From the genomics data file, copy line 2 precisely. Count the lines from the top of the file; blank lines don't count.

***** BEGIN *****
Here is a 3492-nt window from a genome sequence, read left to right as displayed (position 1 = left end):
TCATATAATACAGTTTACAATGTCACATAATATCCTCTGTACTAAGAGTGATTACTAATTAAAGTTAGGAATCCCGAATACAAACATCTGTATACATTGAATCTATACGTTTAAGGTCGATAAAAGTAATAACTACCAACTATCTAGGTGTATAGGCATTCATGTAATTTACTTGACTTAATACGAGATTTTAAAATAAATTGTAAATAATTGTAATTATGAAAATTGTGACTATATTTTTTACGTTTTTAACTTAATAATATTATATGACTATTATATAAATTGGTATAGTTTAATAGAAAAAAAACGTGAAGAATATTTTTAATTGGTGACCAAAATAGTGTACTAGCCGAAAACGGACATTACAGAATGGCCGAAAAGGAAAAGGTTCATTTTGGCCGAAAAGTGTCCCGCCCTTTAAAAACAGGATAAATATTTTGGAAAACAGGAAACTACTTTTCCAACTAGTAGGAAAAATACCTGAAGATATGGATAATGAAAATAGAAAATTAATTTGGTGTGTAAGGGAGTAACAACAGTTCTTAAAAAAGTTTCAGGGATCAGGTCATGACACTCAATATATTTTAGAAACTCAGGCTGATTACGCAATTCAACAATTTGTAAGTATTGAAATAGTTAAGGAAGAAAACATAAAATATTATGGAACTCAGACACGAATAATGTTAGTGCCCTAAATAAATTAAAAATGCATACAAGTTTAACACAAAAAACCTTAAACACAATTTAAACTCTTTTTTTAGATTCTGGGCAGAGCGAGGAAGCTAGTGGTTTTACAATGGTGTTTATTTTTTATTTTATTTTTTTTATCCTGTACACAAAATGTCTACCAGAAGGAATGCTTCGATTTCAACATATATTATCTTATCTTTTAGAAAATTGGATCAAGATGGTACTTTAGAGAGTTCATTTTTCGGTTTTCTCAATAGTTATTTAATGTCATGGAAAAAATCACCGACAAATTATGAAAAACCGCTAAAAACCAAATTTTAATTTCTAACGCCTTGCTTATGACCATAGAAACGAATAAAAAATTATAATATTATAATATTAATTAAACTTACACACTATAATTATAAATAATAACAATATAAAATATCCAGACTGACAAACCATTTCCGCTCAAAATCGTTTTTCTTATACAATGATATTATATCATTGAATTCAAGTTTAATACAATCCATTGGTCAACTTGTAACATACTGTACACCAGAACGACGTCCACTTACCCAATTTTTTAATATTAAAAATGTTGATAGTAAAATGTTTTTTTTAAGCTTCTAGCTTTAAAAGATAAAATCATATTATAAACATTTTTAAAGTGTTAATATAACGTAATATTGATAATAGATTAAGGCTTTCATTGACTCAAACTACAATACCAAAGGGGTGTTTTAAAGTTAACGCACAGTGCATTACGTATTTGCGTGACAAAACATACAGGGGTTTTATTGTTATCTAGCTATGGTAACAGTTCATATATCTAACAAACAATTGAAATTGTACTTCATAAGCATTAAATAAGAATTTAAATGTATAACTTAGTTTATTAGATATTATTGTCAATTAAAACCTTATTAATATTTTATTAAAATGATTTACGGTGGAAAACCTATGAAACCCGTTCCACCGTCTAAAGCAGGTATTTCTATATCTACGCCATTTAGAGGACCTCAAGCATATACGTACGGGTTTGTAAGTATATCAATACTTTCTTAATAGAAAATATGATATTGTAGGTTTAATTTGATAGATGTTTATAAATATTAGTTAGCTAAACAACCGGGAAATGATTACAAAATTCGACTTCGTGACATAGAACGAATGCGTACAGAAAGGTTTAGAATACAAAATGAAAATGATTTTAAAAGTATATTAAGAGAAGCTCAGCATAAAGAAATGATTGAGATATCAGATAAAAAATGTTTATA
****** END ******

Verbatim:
TCATATAATACAGTTTACAATGTCACATAATATCCTCTGTACTAAGAGTGATTACTAATTAAAGTTAGGAATCCCGAATACAAACATCTGTATACATTGAATCTATACGTTTAAGGTCGATAAAAGTAATAACTACCAACTATCTAGGTGTATAGGCATTCATGTAATTTACTTGACTTAATACGAGATTTTAAAATAAATTGTAAATAATTGTAATTATGAAAATTGTGACTATATTTTTTACGTTTTTAACTTAATAATATTATATGACTATTATATAAATTGGTATAGTTTAATAGAAAAAAAACGTGAAGAATATTTTTAATTGGTGACCAAAATAGTGTACTAGCCGAAAACGGACATTACAGAATGGCCGAAAAGGAAAAGGTTCATTTTGGCCGAAAAGTGTCCCGCCCTTTAAAAACAGGATAAATATTTTGGAAAACAGGAAACTACTTTTCCAACTAGTAGGAAAAATACCTGAAGATATGGATAATGAAAATAGAAAATTAATTTGGTGTGTAAGGGAGTAACAACAGTTCTTAAAAAAGTTTCAGGGATCAGGTCATGACACTCAATATATTTTAGAAACTCAGGCTGATTACGCAATTCAACAATTTGTAAGTATTGAAATAGTTAAGGAAGAAAACATAAAATATTATGGAACTCAGACACGAATAATGTTAGTGCCCTAAATAAATTAAAAATGCATACAAGTTTAACACAAAAAACCTTAAACACAATTTAAACTCTTTTTTTAGATTCTGGGCAGAGCGAGGAAGCTAGTGGTTTTACAATGGTGTTTATTTTTTATTTTATTTTTTTTATCCTGTACACAAAATGTCTACCAGAAGGAATGCTTCGATTTCAACATATATTATCTTATCTTTTAGAAAATTGGATCAAGATGGTACTTTAGAGAGTTCATTTTTCGGTTTTCTCAATAGTTATTTAATGTCATGGAAAAAATCACCGACAAATTATGAAAAACCGCTAAAAACCAAATTTTAATTTCTAACGCCTTGCTTATGACCATAGAAACGAATAAAAAATTATAATATTATAATATTAATTAAACTTACACACTATAATTATAAATAATAACAATATAAAATATCCAGACTGACAAACCATTTCCGCTCAAAATCGTTTTTCTTATACAATGATATTATATCATTGAATTCAAGTTTAATACAATCCATTGGTCAACTTGTAACATACTGTACACCAGAACGACGTCCACTTACCCAATTTTTTAATATTAAAAATGTTGATAGTAAAATGTTTTTTTTAAGCTTCTAGCTTTAAAAGATAAAATCATATTATAAACATTTTTAAAGTGTTAATATAACGTAATATTGATAATAGATTAAGGCTTTCATTGACTCAAACTACAATACCAAAGGGGTGTTTTAAAGTTAACGCACAGTGCATTACGTATTTGCGTGACAAAACATACAGGGGTTTTATTGTTATCTAGCTATGGTAACAGTTCATATATCTAACAAACAATTGAAATTGTACTTCATAAGCATTAAATAAGAATTTAAATGTATAACTTAGTTTATTAGATATTATTGTCAATTAAAACCTTATTAATATTTTATTAAAATGATTTACGGTGGAAAACCTATGAAACCCGTTCCACCGTCTAAAGCAGGTATTTCTATATCTACGCCATTTAGAGGACCTCAAGCATATACGTACGGGTTTGTAAGTATATCAATACTTTCTTAATAGAAAATATGATATTGTAGGTTTAATTTGATAGATGTTTATAAATATTAGTTAGCTAAACAACCGGGAAATGATTACAAAATTCGACTTCGTGACATAGAACGAATGCGTACAGAAAGGTTTAGAATACAAAATGAAAATGATTTTAAAAGTATATTAAGAGAAGCTCAGCATAAAGAAATGATTGAGATATCAGATAAAAAATGTTTATA